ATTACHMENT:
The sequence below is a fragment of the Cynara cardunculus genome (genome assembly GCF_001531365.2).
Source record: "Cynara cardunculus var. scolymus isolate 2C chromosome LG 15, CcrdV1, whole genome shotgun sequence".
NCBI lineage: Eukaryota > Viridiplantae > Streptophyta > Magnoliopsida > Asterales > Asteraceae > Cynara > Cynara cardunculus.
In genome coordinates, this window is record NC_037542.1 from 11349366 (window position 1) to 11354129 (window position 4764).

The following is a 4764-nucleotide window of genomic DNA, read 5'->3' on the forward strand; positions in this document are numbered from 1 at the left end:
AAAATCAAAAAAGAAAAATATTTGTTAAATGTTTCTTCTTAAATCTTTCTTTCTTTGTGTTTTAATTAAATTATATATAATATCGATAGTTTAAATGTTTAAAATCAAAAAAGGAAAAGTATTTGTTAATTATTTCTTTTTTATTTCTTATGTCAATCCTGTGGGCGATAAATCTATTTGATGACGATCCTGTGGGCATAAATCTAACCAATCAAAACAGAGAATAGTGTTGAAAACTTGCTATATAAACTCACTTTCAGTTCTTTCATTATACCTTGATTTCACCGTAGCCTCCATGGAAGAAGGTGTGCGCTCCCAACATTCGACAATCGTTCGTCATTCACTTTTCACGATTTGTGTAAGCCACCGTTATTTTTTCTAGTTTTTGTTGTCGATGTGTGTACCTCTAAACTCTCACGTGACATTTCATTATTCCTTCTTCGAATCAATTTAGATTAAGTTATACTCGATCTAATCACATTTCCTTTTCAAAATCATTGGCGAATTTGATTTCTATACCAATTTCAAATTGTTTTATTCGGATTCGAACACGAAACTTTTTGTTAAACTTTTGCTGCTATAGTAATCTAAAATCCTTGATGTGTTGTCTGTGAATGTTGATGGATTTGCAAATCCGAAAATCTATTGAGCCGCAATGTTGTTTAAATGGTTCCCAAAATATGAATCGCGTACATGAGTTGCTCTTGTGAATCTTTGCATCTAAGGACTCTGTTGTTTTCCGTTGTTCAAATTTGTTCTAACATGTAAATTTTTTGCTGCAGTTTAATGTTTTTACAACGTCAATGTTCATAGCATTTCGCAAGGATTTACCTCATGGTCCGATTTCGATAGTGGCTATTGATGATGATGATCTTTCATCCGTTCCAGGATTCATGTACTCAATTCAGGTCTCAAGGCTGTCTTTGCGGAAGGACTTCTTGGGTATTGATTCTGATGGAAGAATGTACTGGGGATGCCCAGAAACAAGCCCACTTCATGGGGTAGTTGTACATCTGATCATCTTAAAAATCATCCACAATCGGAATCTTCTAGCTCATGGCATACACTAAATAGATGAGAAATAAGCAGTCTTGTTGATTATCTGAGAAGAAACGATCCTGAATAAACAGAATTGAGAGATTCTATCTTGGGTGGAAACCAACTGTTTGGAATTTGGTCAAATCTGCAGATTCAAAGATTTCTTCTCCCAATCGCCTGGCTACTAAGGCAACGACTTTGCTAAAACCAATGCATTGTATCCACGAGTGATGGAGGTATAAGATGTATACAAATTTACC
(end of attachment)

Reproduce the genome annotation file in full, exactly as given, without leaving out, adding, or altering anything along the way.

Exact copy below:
The sequence below is a fragment of the Cynara cardunculus genome (genome assembly GCF_001531365.2).
Source record: "Cynara cardunculus var. scolymus isolate 2C chromosome LG 15, CcrdV1, whole genome shotgun sequence".
NCBI lineage: Eukaryota > Viridiplantae > Streptophyta > Magnoliopsida > Asterales > Asteraceae > Cynara > Cynara cardunculus.
In genome coordinates, this window is record NC_037542.1 from 11349366 (window position 1) to 11354129 (window position 4764).

The following is a 4764-nucleotide window of genomic DNA, read 5'->3' on the forward strand; positions in this document are numbered from 1 at the left end:
AAAATCAAAAAAGAAAAATATTTGTTAAATGTTTCTTCTTAAATCTTTCTTTCTTTGTGTTTTAATTAAATTATATATAATATCGATAGTTTAAATGTTTAAAATCAAAAAAGGAAAAGTATTTGTTAATTATTTCTTTTTTATTTCTTATGTCAATCCTGTGGGCGATAAATCTATTTGATGACGATCCTGTGGGCATAAATCTAACCAATCAAAACAGAGAATAGTGTTGAAAACTTGCTATATAAACTCACTTTCAGTTCTTTCATTATACCTTGATTTCACCGTAGCCTCCATGGAAGAAGGTGTGCGCTCCCAACATTCGACAATCGTTCGTCATTCACTTTTCACGATTTGTGTAAGCCACCGTTATTTTTTCTAGTTTTTGTTGTCGATGTGTGTACCTCTAAACTCTCACGTGACATTTCATTATTCCTTCTTCGAATCAATTTAGATTAAGTTATACTCGATCTAATCACATTTCCTTTTCAAAATCATTGGCGAATTTGATTTCTATACCAATTTCAAATTGTTTTATTCGGATTCGAACACGAAACTTTTTGTTAAACTTTTGCTGCTATAGTAATCTAAAATCCTTGATGTGTTGTCTGTGAATGTTGATGGATTTGCAAATCCGAAAATCTATTGAGCCGCAATGTTGTTTAAATGGTTCCCAAAATATGAATCGCGTACATGAGTTGCTCTTGTGAATCTTTGCATCTAAGGACTCTGTTGTTTTCCGTTGTTCAAATTTGTTCTAACATGTAAATTTTTTGCTGCAGTTTAATGTTTTTACAACGTCAATGTTCATAGCATTTCGCAAGGATTTACCTCATGGTCCGATTTCGATAGTGGCTATTGATGATGATGATCTTTCATCCGTTCCAGGATTCATGTACTCAATTCAGGTCTCAAGGCTGTCTTTGCGGAAGGACTTCTTGGGTATTGATTCTGATGGAAGAATGTACTGGGGATGCCCAGAAACAAGCCCACTTCATGGGGTAGTTGTACATCTGATCATCTTAAAAATCATCCACAATCGGAATCTTCTAGCTCATGGCATACACTAAATAGATGAGAAATAAGCAGTCTTGTTGATTATCTGAGAAGAAACGATCCTGAATAAACAGAATTGAGAGATTCTATCTTGGGTGGAAACCAACTGTTTGGAATTTGGTCAAATCTGCAGATTCAAAGATTTCTTCTCCCAATCGCCTGGCTACTAAGGCAACGACTTTGCTAAAACCAATGCATTGTATCCACGAGTGATGGAGGTATAAGATGTATACAAATTTACC